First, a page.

Additionally, in October 2011, CAM purchased a Boeing 757 passenger aircraft for modification into a combi aircraft configuration and its fifth Boeing 767-300 aircraft for modification into a standard freighter aircraft. We expect to complete the modification of two Boeing 767-200 aircraft, two Boeing 767-300 aircraft and one Boeing 757 aircraft into standard cargo freighters by mid February 2012. Additionally, we expect to complete the conversion of the fifth Boeing 767-300 aircraft into a standard freighter during the second quarter of 2012 and two Boeing 757 passenger aircraft into a combi variant by the fourth quarter of 2012. Management is currently negotiating with current and potential customers to place the Boeing 767-300 aircraft into service as freighter conversions are completed. Lead times and start-up costs may impact future operating results.
Expenses from Continuing Operations
Salaries, wages and benefits expense increased by 19% and 8% during the three and nine month periods ended September 30, 2011, respectively, compared to the corresponding periods of 2010. The increase reflects a 6% increase in the number of crew members since September 30, 2010 to support additional aircraft block hours and revenue growth. Additionally, labor expenses for customer aircraft maintenance projects increased during the third quarter of 2011, coinciding with the completion of the projects and increased aircraft maintenance revenues.
Fuel expense increased by $8.1 million and $31.9 million during the three and nine month periods ended September 30, 2011, respectively, compared to the corresponding periods of 2010. The increase reflects the higher cost of aviation fuel. The average price of a gallon of aviation fuel increased 46% and 37% during the three and nine month periods ended September 30, 2011, respectively, compared to the corresponding periods of 2010. The cost of fuel is generally reimbursed to our airlines under our operating agreements and reflected as revenues.
Depreciation and amortization expense remained flat and increased $3.6 million during the three and nine month periods ended September 30, 2011, respectively, compared to the corresponding periods of 2010. Depreciation expense increased during the year due to the deployment of six modified Boeing 767 aircraft since the beginning of 2011. Depreciation expense for the third quarter of 2011 included incremental depreciation expense for adding Boeing 767 aircraft but was offset by a decrease in depreciation expense of $2.0 million for Boeing 727 and DC-8 aircraft because their carrying values declined since September 30, 2010.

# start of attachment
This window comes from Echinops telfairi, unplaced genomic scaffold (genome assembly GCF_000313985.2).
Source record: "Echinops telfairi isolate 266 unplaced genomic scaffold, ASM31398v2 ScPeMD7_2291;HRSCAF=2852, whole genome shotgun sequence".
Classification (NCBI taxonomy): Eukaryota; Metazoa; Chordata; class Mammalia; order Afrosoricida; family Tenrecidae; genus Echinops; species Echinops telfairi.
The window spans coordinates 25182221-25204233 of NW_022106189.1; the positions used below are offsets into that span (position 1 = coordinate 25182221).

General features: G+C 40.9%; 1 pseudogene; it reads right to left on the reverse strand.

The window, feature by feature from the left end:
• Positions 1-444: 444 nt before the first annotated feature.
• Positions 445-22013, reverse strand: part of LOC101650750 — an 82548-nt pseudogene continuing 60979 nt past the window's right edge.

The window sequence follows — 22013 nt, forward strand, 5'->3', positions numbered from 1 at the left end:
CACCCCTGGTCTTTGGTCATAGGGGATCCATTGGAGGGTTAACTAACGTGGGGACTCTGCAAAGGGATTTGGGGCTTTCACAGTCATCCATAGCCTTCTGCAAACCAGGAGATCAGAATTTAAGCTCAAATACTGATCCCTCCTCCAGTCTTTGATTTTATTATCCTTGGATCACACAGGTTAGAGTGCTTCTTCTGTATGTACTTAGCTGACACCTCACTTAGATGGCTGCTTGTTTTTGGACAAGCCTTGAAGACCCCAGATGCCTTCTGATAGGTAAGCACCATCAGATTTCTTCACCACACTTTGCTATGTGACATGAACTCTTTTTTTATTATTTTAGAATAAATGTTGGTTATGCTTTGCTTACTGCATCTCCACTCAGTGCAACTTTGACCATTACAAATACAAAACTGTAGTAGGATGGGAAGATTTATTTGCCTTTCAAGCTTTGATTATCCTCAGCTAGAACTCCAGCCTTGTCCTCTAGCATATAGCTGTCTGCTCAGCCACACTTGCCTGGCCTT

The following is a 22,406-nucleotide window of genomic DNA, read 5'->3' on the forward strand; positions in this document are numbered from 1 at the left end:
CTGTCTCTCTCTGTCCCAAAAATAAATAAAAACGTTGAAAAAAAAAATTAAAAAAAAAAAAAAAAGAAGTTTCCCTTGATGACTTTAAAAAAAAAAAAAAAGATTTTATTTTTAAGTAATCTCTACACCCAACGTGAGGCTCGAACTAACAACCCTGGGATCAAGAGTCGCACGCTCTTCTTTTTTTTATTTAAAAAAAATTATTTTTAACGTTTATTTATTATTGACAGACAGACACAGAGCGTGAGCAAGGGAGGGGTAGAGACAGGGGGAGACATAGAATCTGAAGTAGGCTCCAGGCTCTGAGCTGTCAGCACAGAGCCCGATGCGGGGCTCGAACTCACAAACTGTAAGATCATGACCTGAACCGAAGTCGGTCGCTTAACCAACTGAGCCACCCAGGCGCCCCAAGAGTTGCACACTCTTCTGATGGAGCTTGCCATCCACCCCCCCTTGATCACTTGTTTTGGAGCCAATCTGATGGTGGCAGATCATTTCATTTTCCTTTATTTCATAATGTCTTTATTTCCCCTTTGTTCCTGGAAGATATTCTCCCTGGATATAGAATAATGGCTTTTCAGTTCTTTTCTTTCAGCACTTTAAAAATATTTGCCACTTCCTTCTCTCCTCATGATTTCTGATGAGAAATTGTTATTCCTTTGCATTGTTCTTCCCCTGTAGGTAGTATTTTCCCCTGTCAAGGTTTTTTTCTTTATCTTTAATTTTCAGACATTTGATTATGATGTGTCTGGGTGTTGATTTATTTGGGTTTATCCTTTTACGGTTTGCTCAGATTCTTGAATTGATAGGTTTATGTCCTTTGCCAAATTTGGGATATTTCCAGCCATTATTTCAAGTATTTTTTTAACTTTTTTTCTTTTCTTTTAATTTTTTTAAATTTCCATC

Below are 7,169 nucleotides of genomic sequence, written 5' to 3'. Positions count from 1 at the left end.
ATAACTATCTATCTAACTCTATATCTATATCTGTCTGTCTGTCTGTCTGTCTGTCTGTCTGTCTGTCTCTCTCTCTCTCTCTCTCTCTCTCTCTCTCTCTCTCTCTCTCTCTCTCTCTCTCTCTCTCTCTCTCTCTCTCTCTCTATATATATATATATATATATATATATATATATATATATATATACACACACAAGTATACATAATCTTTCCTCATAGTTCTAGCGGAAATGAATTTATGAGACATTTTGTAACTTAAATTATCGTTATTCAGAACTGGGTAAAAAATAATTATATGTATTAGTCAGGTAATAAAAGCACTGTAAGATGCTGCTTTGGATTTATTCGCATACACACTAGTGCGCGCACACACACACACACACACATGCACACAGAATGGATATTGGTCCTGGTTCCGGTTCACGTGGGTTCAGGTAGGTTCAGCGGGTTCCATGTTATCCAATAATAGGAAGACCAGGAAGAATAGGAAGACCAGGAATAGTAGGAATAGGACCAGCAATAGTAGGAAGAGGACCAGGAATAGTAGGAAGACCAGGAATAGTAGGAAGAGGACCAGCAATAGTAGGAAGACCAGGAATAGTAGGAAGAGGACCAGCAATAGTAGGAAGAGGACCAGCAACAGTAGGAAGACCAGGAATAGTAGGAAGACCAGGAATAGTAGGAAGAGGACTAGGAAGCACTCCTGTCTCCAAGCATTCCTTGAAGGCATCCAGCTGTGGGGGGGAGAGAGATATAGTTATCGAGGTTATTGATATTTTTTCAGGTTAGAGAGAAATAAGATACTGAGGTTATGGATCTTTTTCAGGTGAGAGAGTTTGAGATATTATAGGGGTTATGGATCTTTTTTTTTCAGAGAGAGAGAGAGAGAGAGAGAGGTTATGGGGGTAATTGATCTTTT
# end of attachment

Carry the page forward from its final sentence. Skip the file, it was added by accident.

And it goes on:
Maintenance, materials and repairs expense increased by $1.3 million and $10.1 million during the three and nine month periods ended September 30, 2011, respectively, compared to the corresponding periods of 2010. The increase in maintenance expense was primarily a result of increased flight hours on the Company's Boeing 767-200 aircraft engines. The Company maintains the General Electric CF6 engines for its Boeing 767-200 aircraft through a "power by the hour" agreement ("PBH agreement") with a major service provider. The Company incurs a fee under the PBH agreement for each flight hour operated. The Company has also arranged for CAM's external leasing customers to participate under its PBH agreement. Engine maintenance expense increased due to the increase in hours flown by aircraft operated by the Company and an increase in hours flown by aircraft leased by CAM to external customers.
Landing and ramp expense, which includes the cost of deicing chemicals, increased by $0.3 million for both the three and nine month periods ended September 30, 2011, respectively, compared to the corresponding periods of 2010. The increase during 2011 reflects additional expenses associated with ramp utilization during unscheduled aircraft down time.
Travel expense increased by $1.9 million and $4.4 million during the three and nine month periods ended September 30, 2011, respectively, compared to the corresponding periods of 2010. The increase is a result of additional flying operations, particularly in the European and Asia-Pacific regions.
Rent expense increased by $1.0 million and $4.7 million during the three and nine month periods ended September

31


30, 2011, respectively, compared to the corresponding periods of 2010. The increase reflects five additional Boeing 767 freighter aircraft the Company began leasing since September 2010 and an increase in the rental rates for the Company's facilities in Wilmington, Ohio in conjunction with a new lease agreement executed with a regional port authority in May 2010. Four of the five aircraft leased by the Company are owned by DHL and operated by ABX under the CMI agreement.
Insurance expenses increased by $0.6 million and $0.3 million during the three and nine month periods ended September 30, 2011, respectively, compared to the corresponding periods of 2010 due to changes in certain employee insurance costs.
Other operating expenses include professional fees, navigational services, employee training, utilities, and the cost of parts sold to customers. Other operating expenses increased by $2.6 million and $2.5 million for the three and nine month periods ended September 30, 2011, compared to the corresponding periods of 2010 primarily due to additional aircraft operations during 2011.